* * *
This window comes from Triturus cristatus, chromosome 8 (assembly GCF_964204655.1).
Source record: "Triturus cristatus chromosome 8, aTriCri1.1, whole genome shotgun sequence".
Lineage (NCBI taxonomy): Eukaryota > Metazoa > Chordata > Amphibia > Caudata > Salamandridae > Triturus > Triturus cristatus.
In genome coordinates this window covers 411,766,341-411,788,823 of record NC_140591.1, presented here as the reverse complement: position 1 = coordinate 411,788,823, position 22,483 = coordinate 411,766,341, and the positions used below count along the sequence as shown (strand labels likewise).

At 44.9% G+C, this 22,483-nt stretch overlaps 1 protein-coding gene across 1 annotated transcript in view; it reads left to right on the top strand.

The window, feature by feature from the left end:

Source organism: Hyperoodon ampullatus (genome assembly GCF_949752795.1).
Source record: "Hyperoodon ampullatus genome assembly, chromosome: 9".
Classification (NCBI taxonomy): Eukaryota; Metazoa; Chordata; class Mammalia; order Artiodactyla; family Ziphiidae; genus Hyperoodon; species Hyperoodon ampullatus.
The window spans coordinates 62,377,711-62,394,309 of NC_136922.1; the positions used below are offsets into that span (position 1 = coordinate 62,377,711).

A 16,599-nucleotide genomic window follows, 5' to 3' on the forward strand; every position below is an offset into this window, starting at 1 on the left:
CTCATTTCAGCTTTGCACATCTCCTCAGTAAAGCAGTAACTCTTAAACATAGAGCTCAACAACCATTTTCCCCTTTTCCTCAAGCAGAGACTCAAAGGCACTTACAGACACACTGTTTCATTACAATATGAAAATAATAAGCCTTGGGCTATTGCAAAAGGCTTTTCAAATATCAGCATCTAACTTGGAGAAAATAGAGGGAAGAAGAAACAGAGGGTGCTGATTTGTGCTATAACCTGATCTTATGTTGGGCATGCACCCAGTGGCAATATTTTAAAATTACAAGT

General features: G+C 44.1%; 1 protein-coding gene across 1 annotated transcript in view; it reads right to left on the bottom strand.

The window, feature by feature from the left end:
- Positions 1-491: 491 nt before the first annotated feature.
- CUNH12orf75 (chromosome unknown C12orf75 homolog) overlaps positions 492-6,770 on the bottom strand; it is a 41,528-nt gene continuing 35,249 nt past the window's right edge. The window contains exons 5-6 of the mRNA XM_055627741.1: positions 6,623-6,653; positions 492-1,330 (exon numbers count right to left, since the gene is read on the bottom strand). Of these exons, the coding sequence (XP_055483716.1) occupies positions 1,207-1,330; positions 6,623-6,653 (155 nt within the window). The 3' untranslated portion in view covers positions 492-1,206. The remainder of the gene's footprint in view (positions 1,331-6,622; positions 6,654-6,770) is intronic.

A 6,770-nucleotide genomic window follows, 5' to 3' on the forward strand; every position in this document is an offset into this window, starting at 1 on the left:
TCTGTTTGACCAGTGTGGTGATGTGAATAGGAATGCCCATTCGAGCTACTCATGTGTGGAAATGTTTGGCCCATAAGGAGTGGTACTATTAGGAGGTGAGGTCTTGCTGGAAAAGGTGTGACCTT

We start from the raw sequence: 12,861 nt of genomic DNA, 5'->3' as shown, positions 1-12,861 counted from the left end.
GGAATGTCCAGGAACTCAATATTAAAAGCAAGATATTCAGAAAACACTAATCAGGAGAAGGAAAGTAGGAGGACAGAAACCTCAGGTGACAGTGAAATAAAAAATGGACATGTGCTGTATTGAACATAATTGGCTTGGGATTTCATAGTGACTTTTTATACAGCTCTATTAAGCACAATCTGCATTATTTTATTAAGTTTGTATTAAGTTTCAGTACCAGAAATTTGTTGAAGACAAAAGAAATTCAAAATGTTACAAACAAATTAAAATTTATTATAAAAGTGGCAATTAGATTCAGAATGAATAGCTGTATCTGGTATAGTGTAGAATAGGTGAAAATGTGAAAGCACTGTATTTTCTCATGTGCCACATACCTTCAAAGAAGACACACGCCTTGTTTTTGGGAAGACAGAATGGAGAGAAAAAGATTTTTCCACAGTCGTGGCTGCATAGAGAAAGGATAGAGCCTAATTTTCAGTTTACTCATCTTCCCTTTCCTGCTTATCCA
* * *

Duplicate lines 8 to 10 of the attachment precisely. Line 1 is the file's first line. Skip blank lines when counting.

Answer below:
Source record: "Hyperoodon ampullatus genome assembly, chromosome: 9".
Classification (NCBI taxonomy): Eukaryota; Metazoa; Chordata; class Mammalia; order Artiodactyla; family Ziphiidae; genus Hyperoodon; species Hyperoodon ampullatus.
The window spans coordinates 62,377,711-62,394,309 of NC_136922.1; the positions used below are offsets into that span (position 1 = coordinate 62,377,711).